What happens to most people who get COVID is that these symptoms, while no picnic, may hang around for a week or two, and then people gradually start to feel better.
Cohen says that around the fourth day after the first symptoms appear, and continuing through day 10, things can take a turn for the worse. He says this period is when mild infections may become severe for about 15% to 20% of people who are infected.
What starts to happen is that people become breathless. They may start to pant, especially when they’re trying to walk around and do things.
“Sometimes people just get dizzy or lightheaded, or like their legs are giving out on them. It’s described in different ways,” Cohen says
In a study of over 1,000 patients who came through his clinic, Cohen says he found that this breathlessness — which happens several days after the first symptoms — is like a fingerprint that helps distinguish COVID from other respiratory infections.
“Starting this weekend, tomorrow, especially on Sunday, and going into early next week are going to be the real key days to watch to make sure that things aren’t worsening” for the president, Cohen says.
He says he watches patients who develop this telltale breathlessness very closely over the next 72 hours. If it gets worse with activity, he says, that’s often a signal that their illness is going to be more serious.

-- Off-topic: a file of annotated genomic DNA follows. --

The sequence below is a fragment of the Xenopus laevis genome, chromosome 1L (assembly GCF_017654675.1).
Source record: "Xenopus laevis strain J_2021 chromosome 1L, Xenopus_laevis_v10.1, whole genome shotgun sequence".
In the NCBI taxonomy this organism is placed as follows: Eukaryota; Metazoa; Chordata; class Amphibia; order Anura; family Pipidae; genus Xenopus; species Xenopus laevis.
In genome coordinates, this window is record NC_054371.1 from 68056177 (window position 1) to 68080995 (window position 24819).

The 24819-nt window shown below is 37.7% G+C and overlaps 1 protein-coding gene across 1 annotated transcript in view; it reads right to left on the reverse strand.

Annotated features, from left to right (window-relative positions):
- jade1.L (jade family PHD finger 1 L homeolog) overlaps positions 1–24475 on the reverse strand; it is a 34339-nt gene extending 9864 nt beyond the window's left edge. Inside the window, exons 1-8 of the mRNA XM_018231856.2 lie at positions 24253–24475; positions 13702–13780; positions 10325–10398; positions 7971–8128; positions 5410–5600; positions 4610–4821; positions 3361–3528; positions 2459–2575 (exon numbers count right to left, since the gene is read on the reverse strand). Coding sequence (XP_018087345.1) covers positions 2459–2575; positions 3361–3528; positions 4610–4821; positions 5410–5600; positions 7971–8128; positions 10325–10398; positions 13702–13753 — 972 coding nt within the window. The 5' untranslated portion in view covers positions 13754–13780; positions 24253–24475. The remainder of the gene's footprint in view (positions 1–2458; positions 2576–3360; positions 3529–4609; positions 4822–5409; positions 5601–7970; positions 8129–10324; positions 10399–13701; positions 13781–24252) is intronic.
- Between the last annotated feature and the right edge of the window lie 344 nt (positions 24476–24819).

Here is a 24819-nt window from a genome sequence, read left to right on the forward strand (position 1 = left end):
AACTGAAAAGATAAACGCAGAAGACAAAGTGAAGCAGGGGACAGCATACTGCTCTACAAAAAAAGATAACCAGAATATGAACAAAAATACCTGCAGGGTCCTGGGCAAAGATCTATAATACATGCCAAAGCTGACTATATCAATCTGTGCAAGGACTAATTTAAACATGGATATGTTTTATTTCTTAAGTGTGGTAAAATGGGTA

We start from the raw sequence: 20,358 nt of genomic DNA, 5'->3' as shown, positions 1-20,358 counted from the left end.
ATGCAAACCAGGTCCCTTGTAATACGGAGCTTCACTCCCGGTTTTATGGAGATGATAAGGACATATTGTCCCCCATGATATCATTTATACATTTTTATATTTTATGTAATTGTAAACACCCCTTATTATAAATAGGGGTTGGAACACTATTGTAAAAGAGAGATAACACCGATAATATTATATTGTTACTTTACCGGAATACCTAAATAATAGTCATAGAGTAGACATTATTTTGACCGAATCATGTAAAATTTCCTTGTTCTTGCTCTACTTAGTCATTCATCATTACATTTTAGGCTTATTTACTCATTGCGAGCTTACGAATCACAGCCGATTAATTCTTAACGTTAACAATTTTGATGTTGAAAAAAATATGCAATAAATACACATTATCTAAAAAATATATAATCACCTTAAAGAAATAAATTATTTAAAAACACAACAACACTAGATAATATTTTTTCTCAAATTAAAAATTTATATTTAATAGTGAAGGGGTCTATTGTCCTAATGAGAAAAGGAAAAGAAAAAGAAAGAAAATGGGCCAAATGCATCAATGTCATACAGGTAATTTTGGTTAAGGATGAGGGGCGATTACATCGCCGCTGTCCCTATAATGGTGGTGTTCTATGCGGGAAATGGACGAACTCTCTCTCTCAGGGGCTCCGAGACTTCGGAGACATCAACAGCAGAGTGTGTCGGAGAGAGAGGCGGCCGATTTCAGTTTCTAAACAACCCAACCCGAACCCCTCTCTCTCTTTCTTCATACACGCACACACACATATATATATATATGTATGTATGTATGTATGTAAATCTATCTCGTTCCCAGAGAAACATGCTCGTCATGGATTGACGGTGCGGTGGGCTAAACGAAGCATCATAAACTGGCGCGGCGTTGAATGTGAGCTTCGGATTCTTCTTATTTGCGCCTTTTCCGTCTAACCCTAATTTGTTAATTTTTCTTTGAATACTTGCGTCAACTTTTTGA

Cohen and other experts cautioned that members of the general public shouldn’t infer too much from the outcome of the president’s case.
Trump is getting exceptional medical care that wouldn’t be available to most Americans.
The Regeneron antibody therapy, for example, which works by mimicking the body’s own immune response to the virus, isn’t yet available to the general public.
“This is just one person with COVID. We see that COVID is dramatically different, even with the same risk factors,” Cohen says.
“Let’s say the president has a mild case. That should not reassure anyone that if they get it, they’re going to have a mild case, because it’s so unpredictable and we have seen plenty of people in their 40s who have needed to be hospitalized because of severe disease with no more risk factors than the president has,” Cohen says.